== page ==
Teens burned to death after 116 mph crash. Lawsuit blames Tesla for the speed and fire.

A lawsuit filed Tuesday against electric car maker Tesla acknowledges what’s already known about the May 8 crash in Fort Lauderdale: two 18-year-olds burned to death after the one driving lost control of the car at 116 mph and crashed.

But, the lawsuit says, the 2014 Tesla Model S never should have gone that fast or caused an inferno that killed the two 2018 Fort Lauderdale Pine Crest High School graduates.

Aventura’s Edgar Montserratt and Esperanza Martinez de Montserrat, the parents of passenger Edgar Montserratt Martinez, accuse Tesla of negligence and liability in their son’s death. This suit doesn’t include the parents of deceased driver Barrett Riley, at least not as plaintiff or defendant.

The suit presents James and Jenny Riley, Barrett’s parents, and the Montserratts as victims of Tesla negligence. Three days after Barrett Riley got ticketed for zooming the Tesla at 112 mph through a 50-mph zone on March 3, the suit claims, the Rileys had Tesla mechanics install a device that put an 85-mph limit on the car’s speed.

But when the car was serviced from March 29 through April 3 at Tesla’s Bahia Beach Broward County service center, Tesla mechanics “improperly removed the speed limiter/governor without the permission and consent of” the Rileys, the suit says.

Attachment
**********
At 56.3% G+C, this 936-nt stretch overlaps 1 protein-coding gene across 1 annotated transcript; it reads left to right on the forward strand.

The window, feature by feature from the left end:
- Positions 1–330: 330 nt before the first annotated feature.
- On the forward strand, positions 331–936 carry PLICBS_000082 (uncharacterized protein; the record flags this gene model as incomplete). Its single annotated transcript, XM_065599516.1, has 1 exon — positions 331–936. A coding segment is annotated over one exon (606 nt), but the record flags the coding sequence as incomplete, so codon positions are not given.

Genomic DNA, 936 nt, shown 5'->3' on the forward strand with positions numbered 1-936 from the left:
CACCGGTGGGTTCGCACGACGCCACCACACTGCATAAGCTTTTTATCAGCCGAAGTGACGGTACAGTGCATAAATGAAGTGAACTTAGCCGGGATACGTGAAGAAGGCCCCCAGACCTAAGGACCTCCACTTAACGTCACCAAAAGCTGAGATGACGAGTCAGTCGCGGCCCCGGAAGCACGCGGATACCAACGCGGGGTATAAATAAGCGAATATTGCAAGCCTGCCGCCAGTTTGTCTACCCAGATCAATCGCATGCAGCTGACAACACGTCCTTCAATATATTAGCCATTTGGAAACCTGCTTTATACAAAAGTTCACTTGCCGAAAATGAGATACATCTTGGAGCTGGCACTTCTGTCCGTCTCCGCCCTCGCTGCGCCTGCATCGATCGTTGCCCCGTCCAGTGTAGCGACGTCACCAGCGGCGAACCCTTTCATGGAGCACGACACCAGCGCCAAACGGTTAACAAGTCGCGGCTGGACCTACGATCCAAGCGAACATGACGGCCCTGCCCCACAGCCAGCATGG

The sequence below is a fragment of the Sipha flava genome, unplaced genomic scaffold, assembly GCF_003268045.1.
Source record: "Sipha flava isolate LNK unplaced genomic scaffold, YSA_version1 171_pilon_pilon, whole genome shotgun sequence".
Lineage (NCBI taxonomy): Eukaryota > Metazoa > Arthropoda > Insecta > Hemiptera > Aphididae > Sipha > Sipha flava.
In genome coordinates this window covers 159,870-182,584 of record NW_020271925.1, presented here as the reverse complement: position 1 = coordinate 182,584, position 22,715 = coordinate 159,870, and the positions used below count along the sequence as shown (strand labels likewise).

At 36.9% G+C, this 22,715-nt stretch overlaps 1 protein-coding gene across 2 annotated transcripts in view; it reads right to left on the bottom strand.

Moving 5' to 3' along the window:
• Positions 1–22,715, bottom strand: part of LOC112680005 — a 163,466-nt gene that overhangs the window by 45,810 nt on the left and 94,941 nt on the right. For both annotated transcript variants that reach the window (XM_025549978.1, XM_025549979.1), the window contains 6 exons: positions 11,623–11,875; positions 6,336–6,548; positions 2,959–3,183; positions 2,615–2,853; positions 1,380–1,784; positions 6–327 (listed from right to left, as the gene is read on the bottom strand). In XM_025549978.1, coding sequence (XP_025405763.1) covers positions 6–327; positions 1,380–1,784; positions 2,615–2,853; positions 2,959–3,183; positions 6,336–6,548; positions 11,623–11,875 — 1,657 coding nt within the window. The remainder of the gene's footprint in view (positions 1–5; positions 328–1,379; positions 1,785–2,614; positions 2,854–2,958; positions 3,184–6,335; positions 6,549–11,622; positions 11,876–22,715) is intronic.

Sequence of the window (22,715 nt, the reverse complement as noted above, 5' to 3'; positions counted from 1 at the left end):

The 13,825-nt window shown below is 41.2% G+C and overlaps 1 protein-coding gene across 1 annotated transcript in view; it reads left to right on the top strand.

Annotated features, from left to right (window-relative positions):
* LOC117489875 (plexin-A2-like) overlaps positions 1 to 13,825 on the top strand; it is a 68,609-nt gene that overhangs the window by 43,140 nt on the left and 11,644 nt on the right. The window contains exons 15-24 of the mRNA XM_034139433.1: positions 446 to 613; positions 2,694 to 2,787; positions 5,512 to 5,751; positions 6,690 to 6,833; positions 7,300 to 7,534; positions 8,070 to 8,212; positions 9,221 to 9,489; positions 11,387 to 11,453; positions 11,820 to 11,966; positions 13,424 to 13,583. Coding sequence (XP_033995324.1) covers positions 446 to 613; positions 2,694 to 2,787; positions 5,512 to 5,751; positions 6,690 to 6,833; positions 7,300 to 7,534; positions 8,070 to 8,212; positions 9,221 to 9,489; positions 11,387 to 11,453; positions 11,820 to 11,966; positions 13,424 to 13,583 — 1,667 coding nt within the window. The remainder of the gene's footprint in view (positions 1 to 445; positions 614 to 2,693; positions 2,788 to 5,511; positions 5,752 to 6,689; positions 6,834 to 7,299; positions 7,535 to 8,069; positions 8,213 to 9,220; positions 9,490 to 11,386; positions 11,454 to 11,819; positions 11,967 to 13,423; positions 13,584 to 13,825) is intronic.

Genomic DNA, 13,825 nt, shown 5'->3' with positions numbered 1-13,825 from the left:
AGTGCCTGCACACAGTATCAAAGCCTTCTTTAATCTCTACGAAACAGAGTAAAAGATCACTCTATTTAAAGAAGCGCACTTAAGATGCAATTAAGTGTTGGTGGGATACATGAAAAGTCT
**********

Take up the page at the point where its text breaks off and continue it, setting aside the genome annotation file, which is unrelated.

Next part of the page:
The National Transportation Safety Board’s preliminary crash report says Tesla’s restraints control module measured Barrett Riley’s speed at 116 mph on Seabreeze Boulevard (30 mph speed limit with a 25 mph left-hand curve) three seconds before the crash, 108 mph two seconds before the crash and 86 mph when air bags deployed.

After the second time the careening car hit a wall, the NTSB report says, the Tesla “erupted in flames.” This started a preventable “thermal runaway,” according to Chicago-based transportation attorney Phillip Corboy, representing the Montserrats with Fort Lauderdale’s Scott Schlesinger.

“The two battery packs in the car contain hundreds of small batteries that power everything on the car,” Corboy said. “If one of the batteries catches fire, every battery around it catches fire in short order.”

And an electrical fire burns differently from a gasoline or oil fire. Water and foam do not knock the fire out. As the NTSB report says, after using 200 to 300 gallons of water and foam in an attempt to extinguish the burning car, the battery blazed up again on the tow truck. It rose again in the storage yard, requiring fire rescue workers to put it out.

The suit says Tesla should have treated the battery with “intumescent material to provide protection from the propagation of thermal runaway from one cell to adjacent cells.”